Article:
The climate in French Southern and Antarctic Lands

Average daytime and nighttime temperatures


All climatic diagrams of this site are taken from the collected data from the official weather station of French Southern and Antarctic Lands at an altitude of 30m above sea level. All data correspond to the average monthly values of the last 20 years.


Back to overview: French Antarctic Lands

Climate zone: Moderate zone of the southern hemisphere

It won't be really warm here and you won't need your bathing togs. Due to the warmer temperatures the best time for traveling is from January to February. Nearly unattractive for tourists are the cold months from May to October.

Duration of daylight and sunshine in French Southern and Antarctic Lands

hours of sunshine per day
Sunshine hours per day in French Southern and Antarctic Lands
rainy days per month
Rainy days per month in French Southern and Antarctic Lands
Precipitation in mm/day
Precipitation in French Southern and Antarctic Lands
Relative humidity in %
Relative humidity in French Southern and Antarctic Lands
Absolute humidity in g/m³ (approx.)
Absolute humidity in French Southern and Antarctic Lands

Temperature records of the last 66 years

The hottest temperature measured from 1954 to October 2020 was reported by the Ile Amsterdam weather station. In February 2015 the record temperature of 26.2 °C was reported here. The hottest summer from July to September was recorded in 1993 with an average temperature of 12.9 °C. This average temperature will normally be measured every 4 to 6 hours, thus also including the nights. Normally, this value is 11.4 degrees Celsius. The average maximum daily temperature at that time was 14.2 °C.

The coldest day in these 66 years was reported by the weather station Ile Amsterdam. Here the temperature dropped to 2.7 °C in August 2019. Ile Amsterdam lies at an altitude of 29 meters above sea level. The coldest winter (January to March) was in 1967 with an average temperature of 15.1 °C. In French Antarctic Lands, it is usual to have about 1.8 degrees more at 16.9 °C for this three-month period.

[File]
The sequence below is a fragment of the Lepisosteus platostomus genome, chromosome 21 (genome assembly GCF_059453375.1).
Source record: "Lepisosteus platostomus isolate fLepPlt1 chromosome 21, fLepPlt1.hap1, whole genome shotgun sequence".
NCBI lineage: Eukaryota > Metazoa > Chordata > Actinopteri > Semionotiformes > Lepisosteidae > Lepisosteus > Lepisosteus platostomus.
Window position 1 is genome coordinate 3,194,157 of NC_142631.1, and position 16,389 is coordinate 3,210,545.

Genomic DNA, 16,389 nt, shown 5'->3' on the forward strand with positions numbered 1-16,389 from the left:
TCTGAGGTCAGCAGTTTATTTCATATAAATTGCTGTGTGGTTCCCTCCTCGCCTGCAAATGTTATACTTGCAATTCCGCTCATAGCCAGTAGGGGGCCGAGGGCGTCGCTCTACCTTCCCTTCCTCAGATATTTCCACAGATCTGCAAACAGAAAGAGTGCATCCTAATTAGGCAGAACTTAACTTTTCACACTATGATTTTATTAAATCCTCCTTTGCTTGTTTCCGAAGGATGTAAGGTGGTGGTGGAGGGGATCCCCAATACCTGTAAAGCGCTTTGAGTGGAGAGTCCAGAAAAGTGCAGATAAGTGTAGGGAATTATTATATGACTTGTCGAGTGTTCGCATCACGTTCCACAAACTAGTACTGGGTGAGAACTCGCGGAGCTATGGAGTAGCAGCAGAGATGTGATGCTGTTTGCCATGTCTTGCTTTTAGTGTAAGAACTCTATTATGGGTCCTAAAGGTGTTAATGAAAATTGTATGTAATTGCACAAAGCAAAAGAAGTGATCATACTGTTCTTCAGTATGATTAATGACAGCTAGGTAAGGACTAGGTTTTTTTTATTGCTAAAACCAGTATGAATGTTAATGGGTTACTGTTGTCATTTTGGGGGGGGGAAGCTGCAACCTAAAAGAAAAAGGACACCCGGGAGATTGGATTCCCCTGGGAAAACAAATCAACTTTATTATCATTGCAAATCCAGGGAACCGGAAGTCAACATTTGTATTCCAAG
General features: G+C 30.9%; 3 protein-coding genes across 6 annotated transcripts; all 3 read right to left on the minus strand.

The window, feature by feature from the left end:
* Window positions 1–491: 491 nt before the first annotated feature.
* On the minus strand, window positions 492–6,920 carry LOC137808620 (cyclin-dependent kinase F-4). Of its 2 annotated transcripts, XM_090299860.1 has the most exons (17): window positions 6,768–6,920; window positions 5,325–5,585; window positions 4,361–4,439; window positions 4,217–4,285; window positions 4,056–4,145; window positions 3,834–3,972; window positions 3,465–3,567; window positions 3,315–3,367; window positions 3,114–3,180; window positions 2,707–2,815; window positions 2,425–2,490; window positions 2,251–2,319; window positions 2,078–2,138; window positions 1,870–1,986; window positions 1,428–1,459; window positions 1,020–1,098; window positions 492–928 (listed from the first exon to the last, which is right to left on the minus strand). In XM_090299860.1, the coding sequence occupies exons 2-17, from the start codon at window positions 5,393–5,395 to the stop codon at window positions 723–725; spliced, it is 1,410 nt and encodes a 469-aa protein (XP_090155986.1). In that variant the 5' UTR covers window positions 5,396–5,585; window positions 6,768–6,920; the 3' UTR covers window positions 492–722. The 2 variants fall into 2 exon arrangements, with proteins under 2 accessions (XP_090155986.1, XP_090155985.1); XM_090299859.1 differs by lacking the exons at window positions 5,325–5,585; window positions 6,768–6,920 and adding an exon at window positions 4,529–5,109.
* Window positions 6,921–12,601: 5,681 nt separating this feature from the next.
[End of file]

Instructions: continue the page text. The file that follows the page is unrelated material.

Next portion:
Long-term development of temperatures from 1991 - 2019

In contrast to single record values, a long-term development cannot simply be brought about by all weather stations in the country. Both the number and the locations are constantly changing. A simply calculated average value would give a falsified result. If several measuring stations in particularly cold mountain or coastal regions are added in one year, the average would already decrease as a result of this alone. If a station fails during the summer or winter months, it does not provide any values and falsifies the average again. The subsequent long-term development was therefore reduced to only 1 measuring points in order to have actually comparable data over as long a period as possible.

In the years 1991 to 2019 there were only these 1 weather stations in the whole country, which reported continuous temperature values (Port Aux Francais Kerguelen). From these weather reports we have created a long-term development that shows the monthly average temperatures. The hottest month in this entire period was 2002 with 9.7 °C. 2014 was the coldest month with an average temperature of -0.3 °C.

The average annual temperature was about 4.8 °C in the years after 1991 and about 5.3 °C in the last years before 2019. It has therefore increased only slightly by about 0.5 °C over the past 29 years. This trend only applies to the selected 1 weather stations in French Southern and Antarctic Lands. A considerably more comprehensive evaluation of the global warming has been provided separately.

Long-term development of temperatures in French Southern and Antarctic Lands


More detailed information on global warming with a view by continent can also be found on our topic page on climate change. Data basis: German Weather Service, individual values averaged and supplemented by own elements.